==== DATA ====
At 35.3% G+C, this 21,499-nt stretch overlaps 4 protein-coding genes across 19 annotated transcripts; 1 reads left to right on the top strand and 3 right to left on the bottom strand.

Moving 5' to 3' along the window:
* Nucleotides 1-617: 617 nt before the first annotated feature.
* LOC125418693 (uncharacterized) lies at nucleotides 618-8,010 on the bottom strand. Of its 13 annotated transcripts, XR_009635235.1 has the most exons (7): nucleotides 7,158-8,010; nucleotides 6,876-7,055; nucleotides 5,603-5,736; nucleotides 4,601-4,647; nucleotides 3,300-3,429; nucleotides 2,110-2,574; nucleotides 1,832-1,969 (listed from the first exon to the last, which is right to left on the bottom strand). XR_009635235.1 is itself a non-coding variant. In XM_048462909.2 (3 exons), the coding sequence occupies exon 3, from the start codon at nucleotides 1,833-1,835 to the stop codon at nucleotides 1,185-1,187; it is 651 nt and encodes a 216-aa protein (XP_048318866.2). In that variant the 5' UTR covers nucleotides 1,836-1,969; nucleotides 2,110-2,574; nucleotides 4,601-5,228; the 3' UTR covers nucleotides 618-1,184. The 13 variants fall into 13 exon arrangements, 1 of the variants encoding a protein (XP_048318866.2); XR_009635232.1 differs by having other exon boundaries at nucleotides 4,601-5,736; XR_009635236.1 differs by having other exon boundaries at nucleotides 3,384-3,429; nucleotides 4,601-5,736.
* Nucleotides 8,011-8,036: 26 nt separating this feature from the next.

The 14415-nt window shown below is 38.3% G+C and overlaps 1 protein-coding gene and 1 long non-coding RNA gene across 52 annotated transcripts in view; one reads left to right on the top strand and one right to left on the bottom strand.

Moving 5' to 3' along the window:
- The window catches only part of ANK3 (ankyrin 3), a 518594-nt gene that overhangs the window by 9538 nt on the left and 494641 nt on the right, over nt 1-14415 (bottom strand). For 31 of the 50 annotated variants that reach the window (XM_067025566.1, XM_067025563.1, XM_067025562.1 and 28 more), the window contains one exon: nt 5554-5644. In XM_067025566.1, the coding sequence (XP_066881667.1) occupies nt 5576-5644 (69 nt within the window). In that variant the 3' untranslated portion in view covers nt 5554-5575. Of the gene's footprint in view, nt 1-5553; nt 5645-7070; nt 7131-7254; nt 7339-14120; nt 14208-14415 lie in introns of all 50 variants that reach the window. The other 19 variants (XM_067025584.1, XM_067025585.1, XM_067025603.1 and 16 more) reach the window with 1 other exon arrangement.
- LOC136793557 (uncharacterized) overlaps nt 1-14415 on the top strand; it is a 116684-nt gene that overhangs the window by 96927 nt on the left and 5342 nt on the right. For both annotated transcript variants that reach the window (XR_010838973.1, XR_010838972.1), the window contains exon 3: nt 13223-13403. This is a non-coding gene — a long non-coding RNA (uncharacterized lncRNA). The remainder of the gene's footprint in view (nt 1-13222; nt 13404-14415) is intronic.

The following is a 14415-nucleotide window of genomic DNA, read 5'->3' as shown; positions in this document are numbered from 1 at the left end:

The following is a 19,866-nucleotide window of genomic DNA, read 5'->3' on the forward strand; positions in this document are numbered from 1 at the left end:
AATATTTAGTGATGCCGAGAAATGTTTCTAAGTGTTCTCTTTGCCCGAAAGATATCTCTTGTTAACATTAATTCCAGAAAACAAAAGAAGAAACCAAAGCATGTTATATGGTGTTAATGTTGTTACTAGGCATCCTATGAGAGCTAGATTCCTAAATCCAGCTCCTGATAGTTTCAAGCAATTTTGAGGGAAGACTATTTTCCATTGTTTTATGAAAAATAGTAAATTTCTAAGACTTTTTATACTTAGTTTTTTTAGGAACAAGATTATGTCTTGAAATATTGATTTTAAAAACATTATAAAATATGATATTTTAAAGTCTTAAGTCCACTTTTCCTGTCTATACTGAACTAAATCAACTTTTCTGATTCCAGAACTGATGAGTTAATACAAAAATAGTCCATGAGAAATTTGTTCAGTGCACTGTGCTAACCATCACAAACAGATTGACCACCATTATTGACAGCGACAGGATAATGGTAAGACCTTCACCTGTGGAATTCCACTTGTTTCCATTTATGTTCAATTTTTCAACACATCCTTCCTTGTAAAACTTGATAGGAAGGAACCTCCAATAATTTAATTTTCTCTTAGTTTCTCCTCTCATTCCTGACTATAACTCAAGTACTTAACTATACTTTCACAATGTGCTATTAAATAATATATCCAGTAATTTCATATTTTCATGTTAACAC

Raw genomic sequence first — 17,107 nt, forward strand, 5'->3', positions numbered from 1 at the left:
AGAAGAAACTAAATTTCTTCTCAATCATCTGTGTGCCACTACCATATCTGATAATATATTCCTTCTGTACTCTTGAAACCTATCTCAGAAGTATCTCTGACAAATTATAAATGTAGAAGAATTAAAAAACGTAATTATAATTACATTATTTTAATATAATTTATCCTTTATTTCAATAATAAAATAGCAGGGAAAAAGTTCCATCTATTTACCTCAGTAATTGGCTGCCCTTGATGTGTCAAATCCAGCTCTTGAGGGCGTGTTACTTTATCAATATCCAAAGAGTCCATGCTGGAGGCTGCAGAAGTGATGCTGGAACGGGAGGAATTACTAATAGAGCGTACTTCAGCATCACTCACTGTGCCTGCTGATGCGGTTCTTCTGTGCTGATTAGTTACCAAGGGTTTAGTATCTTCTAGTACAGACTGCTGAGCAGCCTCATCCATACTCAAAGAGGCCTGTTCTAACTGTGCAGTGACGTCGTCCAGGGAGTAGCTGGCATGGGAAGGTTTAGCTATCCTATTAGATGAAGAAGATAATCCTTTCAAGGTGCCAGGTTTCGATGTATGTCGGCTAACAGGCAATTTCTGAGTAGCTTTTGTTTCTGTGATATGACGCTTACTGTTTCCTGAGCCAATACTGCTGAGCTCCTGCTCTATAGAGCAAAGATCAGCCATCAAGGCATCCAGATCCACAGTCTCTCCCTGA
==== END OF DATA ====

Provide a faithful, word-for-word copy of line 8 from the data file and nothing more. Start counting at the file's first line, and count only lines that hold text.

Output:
- The window catches only part of ANK3 (ankyrin 3), a 518594-nt gene that overhangs the window by 9538 nt on the left and 494641 nt on the right, over nt 1-14415 (bottom strand). For 31 of the 50 annotated variants that reach the window (XM_067025566.1, XM_067025563.1, XM_067025562.1 and 28 more), the window contains one exon: nt 5554-5644. In XM_067025566.1, the coding sequence (XP_066881667.1) occupies nt 5576-5644 (69 nt within the window). In that variant the 3' untranslated portion in view covers nt 5554-5575. Of the gene's footprint in view, nt 1-5553; nt 5645-7070; nt 7131-7254; nt 7339-14120; nt 14208-14415 lie in introns of all 50 variants that reach the window. The other 19 variants (XM_067025584.1, XM_067025585.1, XM_067025603.1 and 16 more) reach the window with 1 other exon arrangement.